France has also brought forward pro-family laws to provide special benefits to large families, including eliminating income tax payments for families with four or more children.  France now has the highest fertility rate in the European Union, although it is still low at 1.92 children per woman.  Poland is bringing in policies to improve its abysmal birth rate of 1.2 children per woman.

It is fascinating, however, that Israel has a fertility rate at 3.1 babies per woman, much higher than any member of the European Union and far higher than the second highest fertility rate in the West, which is Mexico, with 2.15 babies per woman.

Israel’s fertility rate is exceptional, not only because it is so high, but also because this high number of births cuts across all educational classes and levels of religiosity. It also is increasing, even though the age that women usually first give birth is rising, and the education level of women is rising – factors usually linked with decreased births.  The Jewish population of Israel is about 75% secular and traditional Jews, including 8% Ultra-orthodox Jews, who have an average family size of about seven children per family.  Unlike other countries, highly educated women in Israel have just as many children as their less educated counter-parts.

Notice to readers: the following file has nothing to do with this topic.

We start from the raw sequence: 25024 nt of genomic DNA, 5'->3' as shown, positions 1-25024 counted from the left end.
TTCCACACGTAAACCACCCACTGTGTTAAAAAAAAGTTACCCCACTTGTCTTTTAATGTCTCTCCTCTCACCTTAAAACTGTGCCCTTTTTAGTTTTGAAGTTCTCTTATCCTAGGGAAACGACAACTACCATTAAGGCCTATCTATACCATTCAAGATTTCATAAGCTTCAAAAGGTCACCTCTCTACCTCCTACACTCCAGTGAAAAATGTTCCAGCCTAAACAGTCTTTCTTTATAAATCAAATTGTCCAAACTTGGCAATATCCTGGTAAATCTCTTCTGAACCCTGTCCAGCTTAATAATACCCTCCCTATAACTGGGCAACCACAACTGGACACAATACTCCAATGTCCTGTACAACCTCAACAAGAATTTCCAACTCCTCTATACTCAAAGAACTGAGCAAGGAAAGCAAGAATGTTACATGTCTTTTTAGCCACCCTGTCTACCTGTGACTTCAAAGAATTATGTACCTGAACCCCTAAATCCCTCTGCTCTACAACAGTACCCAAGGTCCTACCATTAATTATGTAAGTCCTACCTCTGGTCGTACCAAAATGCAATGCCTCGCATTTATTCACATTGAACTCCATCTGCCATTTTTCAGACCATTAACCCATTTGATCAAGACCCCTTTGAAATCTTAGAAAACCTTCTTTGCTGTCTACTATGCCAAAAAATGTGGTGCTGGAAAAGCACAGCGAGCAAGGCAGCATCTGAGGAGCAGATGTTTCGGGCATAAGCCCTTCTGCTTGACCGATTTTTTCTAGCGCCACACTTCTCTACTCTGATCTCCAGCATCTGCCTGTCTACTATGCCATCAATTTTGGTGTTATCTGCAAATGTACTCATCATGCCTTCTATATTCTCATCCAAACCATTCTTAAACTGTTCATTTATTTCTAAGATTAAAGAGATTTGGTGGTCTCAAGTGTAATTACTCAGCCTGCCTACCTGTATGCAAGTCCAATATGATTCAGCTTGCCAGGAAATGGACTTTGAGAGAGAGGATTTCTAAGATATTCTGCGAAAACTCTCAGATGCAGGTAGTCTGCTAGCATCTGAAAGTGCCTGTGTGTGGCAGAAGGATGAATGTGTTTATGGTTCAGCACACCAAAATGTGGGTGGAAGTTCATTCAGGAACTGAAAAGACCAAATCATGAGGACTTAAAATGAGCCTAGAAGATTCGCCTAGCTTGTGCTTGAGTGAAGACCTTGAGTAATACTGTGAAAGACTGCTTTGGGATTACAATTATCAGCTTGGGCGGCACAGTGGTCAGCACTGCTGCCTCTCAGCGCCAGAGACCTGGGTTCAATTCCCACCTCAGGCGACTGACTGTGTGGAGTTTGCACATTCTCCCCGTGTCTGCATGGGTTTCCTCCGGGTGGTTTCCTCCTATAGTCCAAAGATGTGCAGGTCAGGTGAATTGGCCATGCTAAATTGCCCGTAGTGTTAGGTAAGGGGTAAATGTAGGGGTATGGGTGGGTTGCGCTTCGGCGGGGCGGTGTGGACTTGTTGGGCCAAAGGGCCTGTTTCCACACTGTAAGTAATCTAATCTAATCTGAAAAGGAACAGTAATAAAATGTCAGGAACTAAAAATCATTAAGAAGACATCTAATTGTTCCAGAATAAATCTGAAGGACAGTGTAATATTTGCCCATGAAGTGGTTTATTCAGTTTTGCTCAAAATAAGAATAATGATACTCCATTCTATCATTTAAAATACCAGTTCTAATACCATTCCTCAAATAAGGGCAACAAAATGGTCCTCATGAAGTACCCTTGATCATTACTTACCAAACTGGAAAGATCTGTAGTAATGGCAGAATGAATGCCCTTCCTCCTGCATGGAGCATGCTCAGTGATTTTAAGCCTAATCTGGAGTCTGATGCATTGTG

What is more astonishing is that the reason behind Israel’s high fertility rate remains a mystery.  Maybe those many countries wishing to increase their own fertility rate should investigate Israel’s secret!

2019-05-09T18:13:25+00:00May 9th, 2019|Categories: Current Newsletter Articles|Tags: , , |